“The biggest challenge is to get people to look beyond the party label,” Gregg said. “If they look at the record rather than the rhetoric, there’s a clear choice here. It’s my job to get them to do that.”
And, while doing that, to poke at Pence. “Come on, Indiana,” he said. “Who wants a congressman to run their state? That’s a failed institution.”
Gregg has been on the campaign trail since May 2011, taking about “jobs, jobs, jobs,” he said. With a deficit in campaign funds, and in name recognition early on, Gregg said he’s had to maximize the number of voters he meets.
He talks a lot about bipartisanship and his record as legislator and speaker. In his latter role, he made allies in the Republican-controlled Senate to get legislation passed; for two years in that job, when the House was split 50-50 along partisan lines, he found some common ground with the Republican who served as co-leader.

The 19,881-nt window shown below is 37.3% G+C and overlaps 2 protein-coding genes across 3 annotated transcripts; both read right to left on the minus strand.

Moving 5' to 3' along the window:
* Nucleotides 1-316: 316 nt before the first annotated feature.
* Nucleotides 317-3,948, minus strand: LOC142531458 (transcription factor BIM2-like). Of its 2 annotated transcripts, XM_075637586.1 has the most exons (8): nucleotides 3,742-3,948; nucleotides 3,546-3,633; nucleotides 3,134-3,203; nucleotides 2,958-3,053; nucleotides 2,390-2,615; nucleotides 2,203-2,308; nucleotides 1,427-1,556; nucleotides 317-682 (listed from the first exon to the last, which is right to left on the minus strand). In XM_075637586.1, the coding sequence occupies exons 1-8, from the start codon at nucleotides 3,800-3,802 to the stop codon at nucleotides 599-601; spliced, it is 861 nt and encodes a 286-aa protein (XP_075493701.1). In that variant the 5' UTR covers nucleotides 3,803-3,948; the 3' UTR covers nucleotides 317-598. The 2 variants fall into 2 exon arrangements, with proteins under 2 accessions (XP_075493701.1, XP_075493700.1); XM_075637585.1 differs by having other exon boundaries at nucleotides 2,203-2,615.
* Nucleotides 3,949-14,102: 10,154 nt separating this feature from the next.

Gregg is proud of an award he won in 2002 from Governing Magazine as one the best “public officials of the year.” He won it along with then-House Minority Leader Brian Bosma, an Indianapolis Republican who now has Gregg’s old job as House speaker. They won the award for their joint effort on major tax legislation that generated massive new revenues for the state and helped close the state’s $1 billion budget gap.
Gregg wrote about the challenges of building bipartisan bridges in his 2008 book, “From Sandborn to the Statehouse” – including the deals that had to be cut and the egos that had to be massaged.
He also wrote about his decision not to seek re-election in 2002, so he could spend more time with two young sons and more time building his private law practice. His time off from politics also included a turn as the interim president of Vincennes University.